Two parents also bring two parenting perspectives. Ms. Faulkner does bedtime talks. Mr. Faulkner does math. When Ms. Faulkner’s coaxing failed to persuade Jeremy to try hamburgers, Mr. Faulkner offered to jump in a pool fully clothed if he took a bite — an offer Jeremy found too tempting to refuse.
While many studies have found that children of single parents are more likely to grow up poor, less is known about their chances of advancement as adults. But there are suggestions that the absence of a father in the house makes it harder for children to climb the economic ladder.
Scott Winship of the Brookings Institution examined the class trajectories of 2,400 Americans now in their mid-20s. Among those raised in the poorest third as teenagers, 58 percent living with two parents moved up to a higher level as adults, compared with just 44 percent of those with an absent parent.
A parallel story played out at the top: just 15 percent of teenagers living with two parents fell to the bottom third, compared with 27 percent of teenagers without both parents.
“You’re more likely to rise out of the bottom if you live with two parents, and you’re less likely to fall out of the top,” Mr. Winship said.
Mr. Winship interprets his own results cautiously, warning that other differences (like race, education or parenting styles) may also separate the two groups. And even if marriage helped the people who got married, he warns, it might hurt other families if it tied them to troubled men.
“You get back to the question of how many marriageable men there are,” he said.
At the same time, scholars have found that marriage itself can have a motivating effect, pushing men to earn more than unmarried peers. Marriage, that is, can help make men marriageable.
As Mr. Faulkner tells it, something like that happened to him — he returned to college after an aimless hiatus because he wanted to marry Ms. Faulkner. “I knew I had to get serious about my life,” he said.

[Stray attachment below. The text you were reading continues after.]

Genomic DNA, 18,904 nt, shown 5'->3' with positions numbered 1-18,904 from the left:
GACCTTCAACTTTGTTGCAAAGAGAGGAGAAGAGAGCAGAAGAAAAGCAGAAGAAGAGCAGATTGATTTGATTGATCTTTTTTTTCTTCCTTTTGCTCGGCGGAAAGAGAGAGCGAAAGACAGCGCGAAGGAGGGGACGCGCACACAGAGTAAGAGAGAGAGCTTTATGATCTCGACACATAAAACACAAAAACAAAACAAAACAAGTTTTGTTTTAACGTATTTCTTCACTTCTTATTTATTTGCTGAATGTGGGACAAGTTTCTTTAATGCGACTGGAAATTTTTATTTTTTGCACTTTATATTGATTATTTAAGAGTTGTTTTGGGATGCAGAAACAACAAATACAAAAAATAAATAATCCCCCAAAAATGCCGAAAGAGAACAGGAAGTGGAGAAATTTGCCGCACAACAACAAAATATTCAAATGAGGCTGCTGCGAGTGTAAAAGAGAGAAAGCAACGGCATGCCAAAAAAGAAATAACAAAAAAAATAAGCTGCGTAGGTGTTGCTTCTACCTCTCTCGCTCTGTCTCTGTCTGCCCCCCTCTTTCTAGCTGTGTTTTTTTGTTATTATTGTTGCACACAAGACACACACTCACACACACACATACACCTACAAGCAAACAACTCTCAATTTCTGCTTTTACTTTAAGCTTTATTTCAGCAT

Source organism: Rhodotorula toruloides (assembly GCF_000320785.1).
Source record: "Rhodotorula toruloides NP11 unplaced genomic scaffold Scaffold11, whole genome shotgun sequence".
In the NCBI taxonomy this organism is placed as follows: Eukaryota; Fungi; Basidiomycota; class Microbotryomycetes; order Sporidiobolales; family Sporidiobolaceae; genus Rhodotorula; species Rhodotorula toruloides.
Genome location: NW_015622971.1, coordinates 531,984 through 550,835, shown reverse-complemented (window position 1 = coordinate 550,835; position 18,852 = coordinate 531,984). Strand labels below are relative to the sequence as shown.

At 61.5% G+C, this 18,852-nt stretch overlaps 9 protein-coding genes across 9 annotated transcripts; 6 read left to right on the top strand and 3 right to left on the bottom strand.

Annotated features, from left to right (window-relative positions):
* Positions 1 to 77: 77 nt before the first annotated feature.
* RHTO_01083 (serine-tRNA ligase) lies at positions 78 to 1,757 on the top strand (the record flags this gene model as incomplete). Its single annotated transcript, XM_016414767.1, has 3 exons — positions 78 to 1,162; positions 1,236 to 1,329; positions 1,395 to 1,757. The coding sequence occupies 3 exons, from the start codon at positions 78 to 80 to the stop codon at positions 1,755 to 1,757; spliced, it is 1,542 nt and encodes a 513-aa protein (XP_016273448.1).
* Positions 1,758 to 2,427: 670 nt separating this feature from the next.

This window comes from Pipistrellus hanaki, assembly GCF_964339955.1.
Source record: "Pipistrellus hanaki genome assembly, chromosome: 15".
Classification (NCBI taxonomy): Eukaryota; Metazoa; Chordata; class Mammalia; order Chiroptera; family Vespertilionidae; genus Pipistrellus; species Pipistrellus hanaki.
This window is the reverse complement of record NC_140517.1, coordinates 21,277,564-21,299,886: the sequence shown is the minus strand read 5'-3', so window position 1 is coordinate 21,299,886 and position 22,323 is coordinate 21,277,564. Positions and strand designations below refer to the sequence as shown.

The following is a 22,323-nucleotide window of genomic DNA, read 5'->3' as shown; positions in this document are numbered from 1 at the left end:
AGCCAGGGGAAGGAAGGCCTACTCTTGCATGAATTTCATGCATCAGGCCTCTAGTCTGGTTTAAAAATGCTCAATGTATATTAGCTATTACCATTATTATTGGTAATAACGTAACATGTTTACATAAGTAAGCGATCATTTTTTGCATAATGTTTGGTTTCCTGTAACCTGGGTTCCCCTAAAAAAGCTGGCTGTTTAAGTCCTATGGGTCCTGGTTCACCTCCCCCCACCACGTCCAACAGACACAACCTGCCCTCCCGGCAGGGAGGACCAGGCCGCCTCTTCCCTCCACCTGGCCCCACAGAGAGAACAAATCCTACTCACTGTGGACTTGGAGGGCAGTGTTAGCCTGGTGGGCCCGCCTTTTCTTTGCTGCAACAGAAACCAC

His experiences as a father so far suggest just how much there is to be said for simply showing up.
“Thank you for coming, Dad,” Justin wrote after a school trip. “I like it when you’re with me at every event and watching me do every activity.”
He added 16 exclamation points.
End of the Day
Left to do the showing up alone, Ms. Schairer makes big efforts. She rarely misses a weekend of church with the children, and she sacrificed a day’s pay this spring to chaperon field day at Steavon and Savannah’s school. “They were both saying, ‘This is my mom, my mom is here!’ ” she said.
In February, she received $7,000 of refundable tax credits, the low-wage worker’s annual bonus. She prepaid her rent for six months and bought plane tickets to Orlando, Fla. After years of seeing pictures of Ms. Faulkner’s vacations, she wanted to give her children one of their own.
“Do you think we’ll see Jesus?” Savannah asked on the flight. “I hope the plane doesn’t run him over.”
They stayed with Ms. Schairer’s brother, visited SeaWorld and Gatorland, and brought back happy memories. But the trip soon began to seem long ago, more a break from their life than an embodiment of it.
Ms. Schairer sank into the couch on a recent Friday night, looking weary, and half-watched a rerun of “Friends.” Steavon retreated to his room to watch “Superman” alone, and Savannah went out to play with the girl who always seems hungry. Kirsten was in her pajamas at 7 o’clock. They had few weekend plans.
Thirty miles away, Troop 395 was pitching tents beside a rural airstrip, where the next day the boys would take glider rides and earn aviation badges. The fields and barns looked as tidy as cartoons, and an extravagant sunset painted them pomegranate.
The clipboard in Justin Faulkner’s hands called for an early reveille. “I’m the patrol leader,” he said, beaming.
Thirty minutes later, a rope appeared. Boys started to boast. Mr. Faulkner snapped on his tug of war gloves, only to discover that Justin had disappeared. He found him sitting in the grass nearby, fighting back tears. “I want to go home,” Justin said.
Mr. Faulkner did not say much. Jeremy used to get homesick, too. Now he is halfway to Eagle Scout. After a while Mr. Faulkner asked, “Are you sure you don’t want to do a tug of war against me?”
Justin watched the other boys tumble. “When?” he said.
“We can do it right now,” Mr. Faulkner said.
It was not much of a contest for a man who outweighs his two sons combined by more than 100 pounds. Justin fell face first and bumped through the cool grass — a laughing tenderfoot pulled along by his dad.